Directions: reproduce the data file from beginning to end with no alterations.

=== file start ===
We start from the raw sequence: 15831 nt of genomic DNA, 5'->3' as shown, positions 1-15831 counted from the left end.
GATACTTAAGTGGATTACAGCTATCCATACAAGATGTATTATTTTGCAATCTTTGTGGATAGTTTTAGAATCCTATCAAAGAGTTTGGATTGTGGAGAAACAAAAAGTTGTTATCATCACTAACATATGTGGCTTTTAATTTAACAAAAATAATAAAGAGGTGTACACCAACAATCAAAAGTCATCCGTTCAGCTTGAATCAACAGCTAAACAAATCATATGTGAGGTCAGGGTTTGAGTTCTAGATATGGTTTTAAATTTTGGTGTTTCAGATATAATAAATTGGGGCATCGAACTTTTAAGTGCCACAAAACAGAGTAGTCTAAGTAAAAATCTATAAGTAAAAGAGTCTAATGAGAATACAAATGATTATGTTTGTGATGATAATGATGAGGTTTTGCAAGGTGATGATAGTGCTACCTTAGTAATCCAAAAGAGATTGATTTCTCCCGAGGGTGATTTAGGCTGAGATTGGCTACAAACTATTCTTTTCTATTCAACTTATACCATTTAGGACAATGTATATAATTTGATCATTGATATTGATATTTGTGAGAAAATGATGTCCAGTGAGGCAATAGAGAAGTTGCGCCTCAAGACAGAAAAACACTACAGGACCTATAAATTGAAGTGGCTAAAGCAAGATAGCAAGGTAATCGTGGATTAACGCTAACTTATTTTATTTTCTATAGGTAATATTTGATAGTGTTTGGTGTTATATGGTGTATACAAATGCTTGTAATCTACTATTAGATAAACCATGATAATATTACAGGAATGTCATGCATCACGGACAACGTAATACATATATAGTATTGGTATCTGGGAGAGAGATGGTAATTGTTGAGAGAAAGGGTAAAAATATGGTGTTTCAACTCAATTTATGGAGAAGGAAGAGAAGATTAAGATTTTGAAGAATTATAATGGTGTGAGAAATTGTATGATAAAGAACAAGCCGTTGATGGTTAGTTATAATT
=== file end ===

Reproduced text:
We start from the raw sequence: 15831 nt of genomic DNA, 5'->3' as shown, positions 1-15831 counted from the left end.
GATACTTAAGTGGATTACAGCTATCCATACAAGATGTATTATTTTGCAATCTTTGTGGATAGTTTTAGAATCCTATCAAAGAGTTTGGATTGTGGAGAAACAAAAAGTTGTTATCATCACTAACATATGTGGCTTTTAATTTAACAAAAATAATAAAGAGGTGTACACCAACAATCAAAAGTCATCCGTTCAGCTTGAATCAACAGCTAAACAAATCATATGTGAGGTCAGGGTTTGAGTTCTAGATATGGTTTTAAATTTTGGTGTTTCAGATATAATAAATTGGGGCATCGAACTTTTAAGTGCCACAAAACAGAGTAGTCTAAGTAAAAATCTATAAGTAAAAGAGTCTAATGAGAATACAAATGATTATGTTTGTGATGATAATGATGAGGTTTTGCAAGGTGATGATAGTGCTACCTTAGTAATCCAAAAGAGATTGATTTCTCCCGAGGGTGATTTAGGCTGAGATTGGCTACAAACTATTCTTTTCTATTCAACTTATACCATTTAGGACAATGTATATAATTTGATCATTGATATTGATATTTGTGAGAAAATGATGTCCAGTGAGGCAATAGAGAAGTTGCGCCTCAAGACAGAAAAACACTACAGGACCTATAAATTGAAGTGGCTAAAGCAAGATAGCAAGGTAATCGTGGATTAACGCTAACTTATTTTATTTTCTATAGGTAATATTTGATAGTGTTTGGTGTTATATGGTGTATACAAATGCTTGTAATCTACTATTAGATAAACCATGATAATATTACAGGAATGTCATGCATCACGGACAACGTAATACATATATAGTATTGGTATCTGGGAGAGAGATGGTAATTGTTGAGAGAAAGGGTAAAAATATGGTGTTTCAACTCAATTTATGGAGAAGGAAGAGAAGATTAAGATTTTGAAGAATTATAATGGTGTGAGAAATTGTATGATAAAGAACAAGCCGTTGATGGTTAGTTATAATT